Goodwin said firefighters were also very touched by the small details in the movie that really make it familiar, such as the squawk of the radio in the background and the sound of the gong. "It sounds like it's hanging behind you on the wall... it literally makes you move," he said. "There are things that anybody that's been in a long time has seen over and over again - things that of course a movie critic wouldn't pick up on."
Goodwin, who has a master's degree from Johns Hopkins University, said one thing he wishes the movie could have included is an emphasis on the level of education in the fire service. "So many times we're looked at as testosterone based heroes," he said, "when the thing that really gives our profession credibility and credence is when we can stand with anyone else and have the credentials to speak, because then people listen."
Goodwin said Hollywood did add a bit of glitz to some aspects of the movie, such as the high angle rescue where Joaquin Phoenix smashes through a window in front of a TV helicopter. However, each incident has a great deal of truth to it, he said, and he refuted one criticism that Phoenix's character sees a much more glamorous career than a real firefighter.
"I think in a large urban environment you see that and more," the chief said. "We just gave medals to over 200 people at medals day."
In addition, he pointed out, "I don't think you have to look at this movie necessarily as all of these incidents happened to one person. It's everybody across the country portrayed by one guy. In some people's eyes maybe that's a lot for a career, but if you talk to a group of a dozen firefighters, then you come up with all those stories. That's what's important."
Although "Ladder 49" focuses on traditional fire department activities, Goodwin said one of the BCFD's major initiatives over the last several years has been homeland security. Goodwin is chairman of the Baltimore Urban Area Working Group that is responsible for the homeland security strategy of the Baltimore Metropolitan Region, which includes Baltimore, the five surrounding counties and the Maryland state capital of Annapolis.
As the department adapts to prepare for a Weapons of Mass Destruction, mass casualty type of response, Goodwin said he wants to emphasize a message - "Whatever we do since 9/11, we have to do it each and every day in the things that we have our daily mission for," he said.
For example, when someone firebombed a Baltimore house with seven people inside, of which five were children, "If that's not terrorism I don't know what is," he said. "We have to keep our focus on looking for that terrorist event, but incorporating the things we do each and every day, because if we prepare for the next plane to hit a building but lose seven or eight children, I think we've failed."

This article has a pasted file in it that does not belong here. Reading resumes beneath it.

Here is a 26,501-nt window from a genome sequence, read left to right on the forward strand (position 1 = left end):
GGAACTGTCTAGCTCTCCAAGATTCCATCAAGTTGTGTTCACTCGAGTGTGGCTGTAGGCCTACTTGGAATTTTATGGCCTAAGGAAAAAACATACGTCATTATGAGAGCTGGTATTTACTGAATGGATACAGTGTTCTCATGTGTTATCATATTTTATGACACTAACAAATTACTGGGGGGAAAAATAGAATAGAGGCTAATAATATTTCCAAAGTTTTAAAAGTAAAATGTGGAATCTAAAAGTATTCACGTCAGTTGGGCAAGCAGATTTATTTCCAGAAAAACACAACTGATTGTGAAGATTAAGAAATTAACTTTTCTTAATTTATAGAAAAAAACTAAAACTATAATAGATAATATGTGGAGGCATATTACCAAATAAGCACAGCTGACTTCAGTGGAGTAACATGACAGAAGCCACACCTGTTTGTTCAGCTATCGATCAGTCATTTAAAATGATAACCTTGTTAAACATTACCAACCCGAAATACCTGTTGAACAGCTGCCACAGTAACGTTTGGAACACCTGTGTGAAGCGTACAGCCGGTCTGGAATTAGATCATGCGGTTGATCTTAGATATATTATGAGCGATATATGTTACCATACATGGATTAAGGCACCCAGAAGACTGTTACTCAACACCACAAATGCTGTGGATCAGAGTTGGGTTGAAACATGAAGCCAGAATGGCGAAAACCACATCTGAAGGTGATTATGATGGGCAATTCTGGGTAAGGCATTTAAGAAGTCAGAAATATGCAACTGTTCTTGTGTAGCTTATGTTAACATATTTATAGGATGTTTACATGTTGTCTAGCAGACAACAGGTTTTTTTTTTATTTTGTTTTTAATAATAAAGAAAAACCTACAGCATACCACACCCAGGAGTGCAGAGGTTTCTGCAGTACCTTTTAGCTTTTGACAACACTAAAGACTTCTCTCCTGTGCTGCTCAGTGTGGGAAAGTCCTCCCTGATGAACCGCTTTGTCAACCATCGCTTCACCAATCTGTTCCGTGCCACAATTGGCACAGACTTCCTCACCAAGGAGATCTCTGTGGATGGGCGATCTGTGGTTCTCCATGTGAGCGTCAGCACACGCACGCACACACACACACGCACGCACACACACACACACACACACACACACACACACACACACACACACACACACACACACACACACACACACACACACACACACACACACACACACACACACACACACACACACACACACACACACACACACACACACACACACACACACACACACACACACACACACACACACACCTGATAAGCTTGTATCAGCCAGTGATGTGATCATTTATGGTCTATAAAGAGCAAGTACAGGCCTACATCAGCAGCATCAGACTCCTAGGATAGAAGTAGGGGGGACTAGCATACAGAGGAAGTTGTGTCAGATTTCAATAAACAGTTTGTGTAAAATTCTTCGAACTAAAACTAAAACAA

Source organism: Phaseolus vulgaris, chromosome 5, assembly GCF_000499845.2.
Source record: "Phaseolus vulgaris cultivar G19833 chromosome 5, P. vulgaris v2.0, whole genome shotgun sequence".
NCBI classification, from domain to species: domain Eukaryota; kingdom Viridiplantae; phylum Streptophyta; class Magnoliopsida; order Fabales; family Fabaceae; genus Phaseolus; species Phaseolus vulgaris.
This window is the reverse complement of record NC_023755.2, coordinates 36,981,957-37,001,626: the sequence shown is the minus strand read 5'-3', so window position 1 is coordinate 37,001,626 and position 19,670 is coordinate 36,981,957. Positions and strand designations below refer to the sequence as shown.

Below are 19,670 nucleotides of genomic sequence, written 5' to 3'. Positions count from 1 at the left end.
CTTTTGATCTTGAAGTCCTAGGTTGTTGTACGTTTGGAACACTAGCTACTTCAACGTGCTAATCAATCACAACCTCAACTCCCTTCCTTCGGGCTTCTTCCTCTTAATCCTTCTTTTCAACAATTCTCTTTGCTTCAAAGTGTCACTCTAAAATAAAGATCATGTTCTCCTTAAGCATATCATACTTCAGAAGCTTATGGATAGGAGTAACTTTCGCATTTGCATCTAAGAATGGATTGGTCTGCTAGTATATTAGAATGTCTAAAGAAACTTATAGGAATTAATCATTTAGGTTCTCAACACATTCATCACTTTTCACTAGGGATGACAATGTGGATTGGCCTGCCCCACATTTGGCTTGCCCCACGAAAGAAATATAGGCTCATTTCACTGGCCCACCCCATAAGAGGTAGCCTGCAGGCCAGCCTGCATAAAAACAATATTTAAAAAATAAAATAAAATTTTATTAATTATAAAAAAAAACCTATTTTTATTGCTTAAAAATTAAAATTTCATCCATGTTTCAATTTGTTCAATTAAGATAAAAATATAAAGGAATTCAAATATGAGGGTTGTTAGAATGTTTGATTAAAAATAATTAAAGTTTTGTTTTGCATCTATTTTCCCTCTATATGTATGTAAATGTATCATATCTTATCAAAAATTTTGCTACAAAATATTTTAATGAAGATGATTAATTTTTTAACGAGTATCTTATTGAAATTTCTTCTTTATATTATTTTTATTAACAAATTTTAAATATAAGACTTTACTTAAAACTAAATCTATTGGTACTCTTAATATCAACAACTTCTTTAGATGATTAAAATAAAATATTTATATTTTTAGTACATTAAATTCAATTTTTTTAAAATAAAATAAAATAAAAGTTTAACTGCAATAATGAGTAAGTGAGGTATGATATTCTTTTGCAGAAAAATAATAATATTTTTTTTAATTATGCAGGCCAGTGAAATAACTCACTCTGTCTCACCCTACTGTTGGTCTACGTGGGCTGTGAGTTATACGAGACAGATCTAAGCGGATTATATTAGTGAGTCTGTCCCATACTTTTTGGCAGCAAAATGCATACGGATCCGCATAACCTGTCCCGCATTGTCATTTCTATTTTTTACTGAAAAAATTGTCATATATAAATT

Goodwin said Baltimore's homeland security strategy has actually become a model for other departments because it builds on something they already know - the hazardous materials procedures they already have in place. "People understand that. They didn't understand what homeland security was going to be, or how it had to change, but they understood hazardous materials response," the chief said.
For all the aspects of the department that the movie did cover, the BCFD made sure accuracy was a top priority by getting the agreement in writing.
Goodwin said he signed an agreement with film makers at the beginning of the process saying the department would open their arms and experiences to them, and asking that the city and fire department be portrayed accurately. "They stuck to it all along," he said. Fire officials had final approval of much of the script and were able to influence change. For example, Goodwin said, there was going to be some dialogue about whether the firefighters were going to get a raise. The department didn't want the movie to be political, however, so they asked that it be removed.
Even apart from the accuracy agreement, Goodwin said Director Jay Russell and the rest of the crew really cared about getting their portrayal of the fire service right, and many BCFD firefighters and film makers grew very close. "The relationship we built with the whole production exists to this day," Goodwin said. "There must be something really special about the profession that we have because it even affected them."
Goodwin said a number of factors made some of the BCFD's contributions to the movie possible, including timing. They had just gotten in new apparatus, which made it easier to lend film makers reserve apparatus, and happened to have a fire station that was temporarily vacant. That station, where the movie starts with Travolta as a captain before he becomes Chief, went by its real name of Engine 33 in the movie, and happens to be the station where Goodwin was once a captain himself.
The name "Ladder 49" however, is fictitious. "I think the good thing about that it's really everybody," Goodwin said.
The chief appears in the movie several times: there is a glimpse of him dancing with his wife at the wedding reception, standing by Travolta when everyone is singing "Fire," in a funeral scene and in a medals ceremony scene. "I actually appear to my amazement in the credits," he said.
Goodwin said he hopes the positive experience of working on "Ladder 49" will have a lasting impact on the department. "I know we're extremely honored to be able to portray every man and woman across the country that does what we do every day," he said.